As others say - diagnosis = support.

bochead Sun 21-Oct-12 10:25:23

True on the potential time lag issue. It took 4 fooking years for DS to get a diagnosis on the NHS. He just fell apart when he started reception and everyone KNEW there were major issues (2 failed primary school placements, a spell in a behavioral unit, and a 3rd primary school that couldn't cope by age 6 kinda gave the game away lol!). I've heard of kids going to pieces in a similar way upon entering secondary and it's a special kind of hell I couldn't wish on anyone.

HeinousHecate Sun 21-Oct-12 10:51:16

Oh god yes, the transition from primary to secondary can be brutal. It's a real shock to them. Mine have struggled quite a bit.

KeepOnKeepingOn1 Sun 21-Oct-12 11:14:29

The process is lengthy and is best not delayed as the old adage that 'all children do that sometimes' will by the passage of time soon no longer be the case. Yoyr DS is 8 already. If his 'odd' behaviour is a manifestation of neurological difference it will not simply recede but may have an increasing effect of his ability to form and maintain relationships. His incessant talking at you is something that you tolerate at present, but others may well be less tolerant and it may cause problems for him with friends and teachers alike. And can you always show the same tolerance, in all circumstances, no matter what else is happening? Believe me, its gets rather wearing after years and years of pretending to listen listening to a monologue on someone else's obsessional interest! Even if you could be 100% consistent, would this be the right thing to do? It may be that he needs implicit, taken-for-granted social rules to be made explicit - eg social skills, social stories etc. At worst as time passes 'watchful waiting' may negatively impact on his self-esteem as he may assume that it is him personally rather than what is experienced as rude behaviour (rather than naughtiness per se) that others shun and do not like.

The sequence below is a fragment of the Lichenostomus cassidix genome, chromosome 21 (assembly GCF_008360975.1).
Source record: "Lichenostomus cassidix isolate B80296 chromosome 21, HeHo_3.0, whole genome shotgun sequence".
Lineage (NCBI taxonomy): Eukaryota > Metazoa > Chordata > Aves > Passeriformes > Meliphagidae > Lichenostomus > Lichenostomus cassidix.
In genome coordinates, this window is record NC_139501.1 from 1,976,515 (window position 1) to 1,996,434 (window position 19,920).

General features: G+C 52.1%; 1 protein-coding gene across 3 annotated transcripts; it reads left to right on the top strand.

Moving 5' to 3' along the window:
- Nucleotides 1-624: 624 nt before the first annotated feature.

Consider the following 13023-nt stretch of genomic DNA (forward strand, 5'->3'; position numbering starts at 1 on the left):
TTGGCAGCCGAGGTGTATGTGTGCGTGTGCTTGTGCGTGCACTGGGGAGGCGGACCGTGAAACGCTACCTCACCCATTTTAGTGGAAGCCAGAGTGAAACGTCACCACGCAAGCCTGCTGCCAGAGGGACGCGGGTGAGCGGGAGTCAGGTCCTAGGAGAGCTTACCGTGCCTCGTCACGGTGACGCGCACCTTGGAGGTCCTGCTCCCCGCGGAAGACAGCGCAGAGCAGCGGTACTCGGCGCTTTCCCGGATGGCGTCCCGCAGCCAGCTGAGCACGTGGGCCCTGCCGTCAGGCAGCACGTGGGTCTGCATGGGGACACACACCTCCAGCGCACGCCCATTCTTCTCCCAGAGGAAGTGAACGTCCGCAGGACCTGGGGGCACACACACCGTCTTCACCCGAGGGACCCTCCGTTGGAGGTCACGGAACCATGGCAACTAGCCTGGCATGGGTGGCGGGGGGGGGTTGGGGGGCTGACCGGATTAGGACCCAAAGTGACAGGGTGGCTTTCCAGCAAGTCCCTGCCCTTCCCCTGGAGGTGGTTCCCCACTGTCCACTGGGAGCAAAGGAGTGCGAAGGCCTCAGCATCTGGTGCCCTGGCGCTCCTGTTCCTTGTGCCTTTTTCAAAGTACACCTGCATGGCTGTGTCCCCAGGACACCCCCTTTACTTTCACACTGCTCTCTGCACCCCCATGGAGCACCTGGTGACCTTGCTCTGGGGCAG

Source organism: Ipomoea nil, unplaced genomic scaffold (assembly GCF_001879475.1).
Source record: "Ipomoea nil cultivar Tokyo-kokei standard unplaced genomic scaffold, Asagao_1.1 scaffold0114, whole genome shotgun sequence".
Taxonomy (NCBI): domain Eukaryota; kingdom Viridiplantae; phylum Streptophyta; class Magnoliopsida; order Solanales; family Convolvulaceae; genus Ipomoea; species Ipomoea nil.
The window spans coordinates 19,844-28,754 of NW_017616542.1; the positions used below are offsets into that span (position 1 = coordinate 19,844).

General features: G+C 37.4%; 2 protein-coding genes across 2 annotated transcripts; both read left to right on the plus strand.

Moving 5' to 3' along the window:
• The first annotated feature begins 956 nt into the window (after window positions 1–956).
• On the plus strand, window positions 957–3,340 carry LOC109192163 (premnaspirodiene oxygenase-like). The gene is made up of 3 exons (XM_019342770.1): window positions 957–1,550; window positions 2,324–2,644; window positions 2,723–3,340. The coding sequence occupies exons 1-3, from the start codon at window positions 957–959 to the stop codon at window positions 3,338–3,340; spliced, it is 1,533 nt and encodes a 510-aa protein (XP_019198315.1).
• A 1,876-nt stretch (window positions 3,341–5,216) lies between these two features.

I speak as the mother of a DS who has a complex neurodevelopmental disorder with 7 different elements (including ASD, SpLD and APD) who demonstrates how a child whom it is difficult to label in a way that translates to adequate educational provision can end up without a diagnosis until the end of primary school and unable to attend mainstream secondary.

AlwaysInWonder Sun 21-Oct-12 11:30:39

SGB I have just had my first meeting with CAMHS re ds and possible AS (or rather ASD as AS will not exist anymore by 2013).
The reason I am pursuing the dx is DH.

DH has undiagnosed AS. He did the AQ test, came out way above the limit. All the bits he read about AS made him say 'Yes, this is me'. And he struggled. He struggled all his life with in social settings, to communicate well with people etc... Knowing where this was coming from helped him (and me !) a lot. It also gave him the understanding that he wasn't 'weird' or 'strange' (this is how he saw himself sad), ie he was 'bad' or 'not good enough'. And it helped me to know the reason for some of his behaviours and to misinterpreted them.
With ds, I am finding it extremely difficult to actually see the extend of his struggles. As ilikemysleep pointed out, I think the difficulties he has are much bigger than we think because they don't always come out as 'difficult behaviours that are really an issue to handle'.
So for me the diagnosis isn't about reaching as much help as possible. Nor is it about a label. Labels don't have any meanings to me tbh. But it is a way to 1- recognize he is struggling, 2- tell him there is nothing wrong about him and much more importantly, 3- make him aware of his difficulties and be more open to accept support/guidance.

AlwaysInWonder Sun 21-Oct-12 11:34:08

Sorry should have said, it isn't about accessing strong support atm because he is sort of coping.
But secondary school is a worrying step for me and he might need support then. Just as he might need support later on in life (as a partner/husband/father).